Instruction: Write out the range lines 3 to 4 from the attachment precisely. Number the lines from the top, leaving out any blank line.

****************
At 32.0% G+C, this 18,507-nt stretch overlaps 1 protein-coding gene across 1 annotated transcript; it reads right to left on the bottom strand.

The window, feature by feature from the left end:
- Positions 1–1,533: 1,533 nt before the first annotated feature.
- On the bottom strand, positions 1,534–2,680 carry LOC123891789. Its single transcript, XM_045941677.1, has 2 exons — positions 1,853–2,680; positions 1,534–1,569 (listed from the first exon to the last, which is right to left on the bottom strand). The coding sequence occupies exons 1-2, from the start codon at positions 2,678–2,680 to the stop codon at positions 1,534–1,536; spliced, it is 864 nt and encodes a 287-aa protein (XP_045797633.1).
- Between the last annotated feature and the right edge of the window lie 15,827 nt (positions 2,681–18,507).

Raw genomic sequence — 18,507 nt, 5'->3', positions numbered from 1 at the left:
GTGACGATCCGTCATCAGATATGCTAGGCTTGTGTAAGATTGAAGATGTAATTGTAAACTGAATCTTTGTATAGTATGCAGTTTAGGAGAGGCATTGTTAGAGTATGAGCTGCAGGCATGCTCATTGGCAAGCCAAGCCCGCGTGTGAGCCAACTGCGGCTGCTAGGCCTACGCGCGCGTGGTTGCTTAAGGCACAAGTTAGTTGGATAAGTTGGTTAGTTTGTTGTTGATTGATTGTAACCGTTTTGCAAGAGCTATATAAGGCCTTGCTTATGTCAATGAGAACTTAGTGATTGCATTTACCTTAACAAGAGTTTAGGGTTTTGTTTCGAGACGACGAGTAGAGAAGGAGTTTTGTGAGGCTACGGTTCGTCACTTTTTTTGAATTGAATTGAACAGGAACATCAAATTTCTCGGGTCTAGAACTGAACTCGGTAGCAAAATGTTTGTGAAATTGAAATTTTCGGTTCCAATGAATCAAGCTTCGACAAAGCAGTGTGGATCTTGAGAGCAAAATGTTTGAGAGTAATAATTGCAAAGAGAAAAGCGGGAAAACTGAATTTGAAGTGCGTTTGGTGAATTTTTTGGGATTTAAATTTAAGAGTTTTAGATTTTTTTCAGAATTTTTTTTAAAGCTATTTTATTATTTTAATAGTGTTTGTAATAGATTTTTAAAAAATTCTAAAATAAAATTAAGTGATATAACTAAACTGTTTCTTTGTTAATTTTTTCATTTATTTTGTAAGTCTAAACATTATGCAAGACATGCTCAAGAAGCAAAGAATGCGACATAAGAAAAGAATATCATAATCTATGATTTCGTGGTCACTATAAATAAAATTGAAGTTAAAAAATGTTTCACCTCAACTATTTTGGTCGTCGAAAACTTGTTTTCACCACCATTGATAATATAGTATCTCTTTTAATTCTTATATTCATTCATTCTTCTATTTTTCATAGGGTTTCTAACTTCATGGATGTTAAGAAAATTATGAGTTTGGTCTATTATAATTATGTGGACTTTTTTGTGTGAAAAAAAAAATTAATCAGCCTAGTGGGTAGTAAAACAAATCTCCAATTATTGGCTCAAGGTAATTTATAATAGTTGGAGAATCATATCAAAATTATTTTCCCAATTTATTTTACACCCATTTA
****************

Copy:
- Positions 1–1,533: 1,533 nt before the first annotated feature.
- On the bottom strand, positions 1,534–2,680 carry LOC123891789. Its single transcript, XM_045941677.1, has 2 exons — positions 1,853–2,680; positions 1,534–1,569 (listed from the first exon to the last, which is right to left on the bottom strand). The coding sequence occupies exons 1-2, from the start codon at positions 2,678–2,680 to the stop codon at positions 1,534–1,536; spliced, it is 864 nt and encodes a 287-aa protein (XP_045797633.1).